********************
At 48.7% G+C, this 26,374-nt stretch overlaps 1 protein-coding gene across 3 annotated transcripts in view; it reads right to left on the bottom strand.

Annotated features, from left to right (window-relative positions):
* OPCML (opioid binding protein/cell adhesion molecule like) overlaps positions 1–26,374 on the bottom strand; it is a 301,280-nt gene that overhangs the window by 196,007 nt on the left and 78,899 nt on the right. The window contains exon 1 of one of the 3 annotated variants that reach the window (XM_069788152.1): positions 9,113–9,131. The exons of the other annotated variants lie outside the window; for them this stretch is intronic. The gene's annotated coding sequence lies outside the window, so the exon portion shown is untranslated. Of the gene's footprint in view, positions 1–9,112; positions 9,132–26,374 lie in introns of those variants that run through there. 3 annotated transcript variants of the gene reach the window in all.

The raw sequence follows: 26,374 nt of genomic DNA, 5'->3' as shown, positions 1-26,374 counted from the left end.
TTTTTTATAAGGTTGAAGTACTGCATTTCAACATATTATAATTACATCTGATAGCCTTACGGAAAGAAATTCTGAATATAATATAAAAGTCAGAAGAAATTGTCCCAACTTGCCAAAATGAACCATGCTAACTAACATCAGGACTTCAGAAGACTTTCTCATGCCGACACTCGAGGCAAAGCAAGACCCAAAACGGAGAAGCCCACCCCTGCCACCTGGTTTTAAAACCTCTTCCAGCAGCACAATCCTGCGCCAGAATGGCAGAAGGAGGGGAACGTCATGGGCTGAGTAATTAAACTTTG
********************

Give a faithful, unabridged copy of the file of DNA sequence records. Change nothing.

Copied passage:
At 48.7% G+C, this 26,374-nt stretch overlaps 1 protein-coding gene across 3 annotated transcripts in view; it reads right to left on the bottom strand.

Annotated features, from left to right (window-relative positions):
* OPCML (opioid binding protein/cell adhesion molecule like) overlaps positions 1–26,374 on the bottom strand; it is a 301,280-nt gene that overhangs the window by 196,007 nt on the left and 78,899 nt on the right. The window contains exon 1 of one of the 3 annotated variants that reach the window (XM_069788152.1): positions 9,113–9,131. The exons of the other annotated variants lie outside the window; for them this stretch is intronic. The gene's annotated coding sequence lies outside the window, so the exon portion shown is untranslated. Of the gene's footprint in view, positions 1–9,112; positions 9,132–26,374 lie in introns of those variants that run through there. 3 annotated transcript variants of the gene reach the window in all.

The raw sequence follows: 26,374 nt of genomic DNA, 5'->3' as shown, positions 1-26,374 counted from the left end.
TTTTTTATAAGGTTGAAGTACTGCATTTCAACATATTATAATTACATCTGATAGCCTTACGGAAAGAAATTCTGAATATAATATAAAAGTCAGAAGAAATTGTCCCAACTTGCCAAAATGAACCATGCTAACTAACATCAGGACTTCAGAAGACTTTCTCATGCCGACACTCGAGGCAAAGCAAGACCCAAAACGGAGAAGCCCACCCCTGCCACCTGGTTTTAAAACCTCTTCCAGCAGCACAATCCTGCGCCAGAATGGCAGAAGGAGGGGAACGTCATGGGCTGAGTAATTAAACTTTG